A few weeks after the filming, I was on another mission on a different Thames-side brownfield. Rifling through the rubble and rubbish, my colleagues and I looked like the cast of CSI in our respirator masks and full body overalls to protect us from asbestos contamination, but we were searching for precious gems. As I lifted another brick, there one was, a flash of electric blue and bright orange-the rare and beautiful Streaked bombardier beetle (Brachinus sclopeta), a London brownfield speciality.
This beetle was one of the lucky ones. It was part of a rescue mission aiming to save its species from the building of a new financial centre, a mission funded by the developers themselves. Others have not received the same courtesy-every other known intact UK population of this species has been lost to development. The story of the Streaked bombardier exemplifies the looming threat facing brownfield wildlife, since their habitat is being directly targeted by developers.
Building on brownfields does make logical sense. Not all of them are rare species strongholds. They are generally seen as untidy, abandoned wasteland-gaps in urban landscapes waiting to be filled.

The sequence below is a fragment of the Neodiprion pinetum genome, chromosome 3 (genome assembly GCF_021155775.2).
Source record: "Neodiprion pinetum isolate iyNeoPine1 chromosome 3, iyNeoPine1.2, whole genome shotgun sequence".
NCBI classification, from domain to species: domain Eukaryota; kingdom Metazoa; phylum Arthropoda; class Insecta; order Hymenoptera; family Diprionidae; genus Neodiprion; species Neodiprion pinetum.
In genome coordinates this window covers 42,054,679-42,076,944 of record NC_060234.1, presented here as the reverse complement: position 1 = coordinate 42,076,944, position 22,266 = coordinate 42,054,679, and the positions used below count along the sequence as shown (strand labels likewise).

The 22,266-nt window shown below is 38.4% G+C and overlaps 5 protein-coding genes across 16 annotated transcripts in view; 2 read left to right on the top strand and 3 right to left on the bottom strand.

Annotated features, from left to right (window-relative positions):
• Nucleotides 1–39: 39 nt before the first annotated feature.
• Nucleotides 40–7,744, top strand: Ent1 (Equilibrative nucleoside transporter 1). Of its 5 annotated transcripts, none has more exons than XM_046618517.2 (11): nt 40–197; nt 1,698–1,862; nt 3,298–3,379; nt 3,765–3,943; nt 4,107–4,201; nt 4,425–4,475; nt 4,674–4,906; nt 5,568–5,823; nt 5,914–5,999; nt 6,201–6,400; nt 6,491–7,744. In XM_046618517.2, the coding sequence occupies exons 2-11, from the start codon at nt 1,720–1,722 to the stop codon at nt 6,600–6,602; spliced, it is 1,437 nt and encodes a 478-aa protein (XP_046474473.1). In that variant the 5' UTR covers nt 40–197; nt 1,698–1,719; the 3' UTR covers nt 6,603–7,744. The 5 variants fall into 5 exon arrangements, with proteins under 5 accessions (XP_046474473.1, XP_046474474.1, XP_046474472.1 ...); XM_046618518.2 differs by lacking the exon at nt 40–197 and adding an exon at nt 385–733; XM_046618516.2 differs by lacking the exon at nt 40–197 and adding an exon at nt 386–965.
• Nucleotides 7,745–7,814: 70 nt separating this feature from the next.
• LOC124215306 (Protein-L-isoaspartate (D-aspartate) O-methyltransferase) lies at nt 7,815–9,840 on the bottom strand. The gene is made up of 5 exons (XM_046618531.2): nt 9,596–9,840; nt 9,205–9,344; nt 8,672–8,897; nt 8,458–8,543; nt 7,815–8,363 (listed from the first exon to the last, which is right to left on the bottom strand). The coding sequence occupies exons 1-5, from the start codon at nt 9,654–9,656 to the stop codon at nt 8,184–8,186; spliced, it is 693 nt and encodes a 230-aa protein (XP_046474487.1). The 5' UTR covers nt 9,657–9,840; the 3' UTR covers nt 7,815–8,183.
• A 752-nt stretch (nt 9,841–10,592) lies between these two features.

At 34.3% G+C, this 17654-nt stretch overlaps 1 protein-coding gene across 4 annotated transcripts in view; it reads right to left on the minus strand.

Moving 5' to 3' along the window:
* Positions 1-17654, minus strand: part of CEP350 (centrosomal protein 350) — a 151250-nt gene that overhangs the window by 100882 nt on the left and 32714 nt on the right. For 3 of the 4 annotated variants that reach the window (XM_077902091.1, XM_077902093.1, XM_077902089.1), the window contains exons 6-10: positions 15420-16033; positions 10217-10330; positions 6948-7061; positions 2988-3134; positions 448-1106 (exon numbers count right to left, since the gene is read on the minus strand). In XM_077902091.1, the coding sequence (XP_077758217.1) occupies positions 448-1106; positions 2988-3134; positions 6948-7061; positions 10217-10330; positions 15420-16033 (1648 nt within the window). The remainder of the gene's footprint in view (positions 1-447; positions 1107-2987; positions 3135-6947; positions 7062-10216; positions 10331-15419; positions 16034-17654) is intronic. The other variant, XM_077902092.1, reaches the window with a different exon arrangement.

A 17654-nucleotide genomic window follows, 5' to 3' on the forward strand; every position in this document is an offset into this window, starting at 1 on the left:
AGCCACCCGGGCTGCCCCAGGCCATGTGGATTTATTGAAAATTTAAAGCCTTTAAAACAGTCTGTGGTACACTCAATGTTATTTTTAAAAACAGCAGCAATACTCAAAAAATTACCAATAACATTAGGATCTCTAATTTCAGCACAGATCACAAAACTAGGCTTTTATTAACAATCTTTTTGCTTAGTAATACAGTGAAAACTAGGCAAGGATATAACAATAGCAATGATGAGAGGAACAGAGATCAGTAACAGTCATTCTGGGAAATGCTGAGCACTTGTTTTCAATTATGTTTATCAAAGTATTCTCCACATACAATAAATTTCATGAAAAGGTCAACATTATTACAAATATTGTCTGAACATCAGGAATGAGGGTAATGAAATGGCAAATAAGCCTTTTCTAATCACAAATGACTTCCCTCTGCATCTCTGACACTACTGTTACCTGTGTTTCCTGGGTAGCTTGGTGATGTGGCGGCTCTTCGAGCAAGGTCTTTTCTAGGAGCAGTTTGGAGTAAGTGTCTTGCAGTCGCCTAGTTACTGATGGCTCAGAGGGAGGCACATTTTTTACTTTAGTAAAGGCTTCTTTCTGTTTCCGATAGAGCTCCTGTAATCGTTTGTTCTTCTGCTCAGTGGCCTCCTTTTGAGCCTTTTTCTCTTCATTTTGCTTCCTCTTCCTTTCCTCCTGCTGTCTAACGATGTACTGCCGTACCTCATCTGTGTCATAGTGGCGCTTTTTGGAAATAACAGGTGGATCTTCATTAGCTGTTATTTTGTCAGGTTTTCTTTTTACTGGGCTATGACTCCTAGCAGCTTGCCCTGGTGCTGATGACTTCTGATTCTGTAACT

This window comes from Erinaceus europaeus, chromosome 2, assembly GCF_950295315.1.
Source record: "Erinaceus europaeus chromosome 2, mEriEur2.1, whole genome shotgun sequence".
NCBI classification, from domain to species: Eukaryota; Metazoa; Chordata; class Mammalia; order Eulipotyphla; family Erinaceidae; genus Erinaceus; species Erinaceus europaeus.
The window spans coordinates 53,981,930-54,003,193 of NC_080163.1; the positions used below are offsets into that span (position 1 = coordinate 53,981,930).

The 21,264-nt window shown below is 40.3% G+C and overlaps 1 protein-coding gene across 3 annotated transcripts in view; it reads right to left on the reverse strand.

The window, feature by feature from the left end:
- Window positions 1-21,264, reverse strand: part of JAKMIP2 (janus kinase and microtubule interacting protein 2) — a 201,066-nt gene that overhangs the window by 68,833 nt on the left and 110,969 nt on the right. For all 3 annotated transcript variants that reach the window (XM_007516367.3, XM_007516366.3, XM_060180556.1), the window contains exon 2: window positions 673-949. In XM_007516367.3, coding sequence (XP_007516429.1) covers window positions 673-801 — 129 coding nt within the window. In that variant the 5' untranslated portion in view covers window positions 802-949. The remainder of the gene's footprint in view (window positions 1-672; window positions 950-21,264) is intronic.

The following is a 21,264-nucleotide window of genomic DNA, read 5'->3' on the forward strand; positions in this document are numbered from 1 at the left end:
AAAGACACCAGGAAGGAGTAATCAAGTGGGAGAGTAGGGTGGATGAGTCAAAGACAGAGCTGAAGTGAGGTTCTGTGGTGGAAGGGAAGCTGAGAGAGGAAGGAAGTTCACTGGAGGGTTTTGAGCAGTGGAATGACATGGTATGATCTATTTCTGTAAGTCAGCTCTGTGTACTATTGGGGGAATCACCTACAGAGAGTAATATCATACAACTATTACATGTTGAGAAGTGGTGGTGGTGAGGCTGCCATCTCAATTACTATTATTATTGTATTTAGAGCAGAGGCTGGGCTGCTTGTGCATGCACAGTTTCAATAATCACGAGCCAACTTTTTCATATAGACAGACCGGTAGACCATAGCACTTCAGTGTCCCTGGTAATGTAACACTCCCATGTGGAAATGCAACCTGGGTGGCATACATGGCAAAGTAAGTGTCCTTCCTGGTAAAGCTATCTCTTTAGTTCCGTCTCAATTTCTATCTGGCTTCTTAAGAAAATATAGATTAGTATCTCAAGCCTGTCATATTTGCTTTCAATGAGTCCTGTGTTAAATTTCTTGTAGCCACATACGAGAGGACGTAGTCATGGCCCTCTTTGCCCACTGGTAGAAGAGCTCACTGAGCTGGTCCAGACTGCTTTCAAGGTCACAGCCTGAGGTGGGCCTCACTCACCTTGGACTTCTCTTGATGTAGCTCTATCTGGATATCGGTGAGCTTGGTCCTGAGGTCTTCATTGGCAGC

They are even viewed as a public nuisance, since they are often settings for fly tipping, arson and substance abuse, sometimes harbouring dangerous, decaying buildings and reservoirs of invasive species such as Buddleia and Japanese knotweed. Therefore, whilst popular opinion condemns building on undeveloped Greenfield land as damaging to the environment and local communities, new developments on brownfields are often celebrated as ‘regeneration’ projects. Why not make these forgotten plots prosperous again, offering more houses or jobs for people at no cost to the countryside?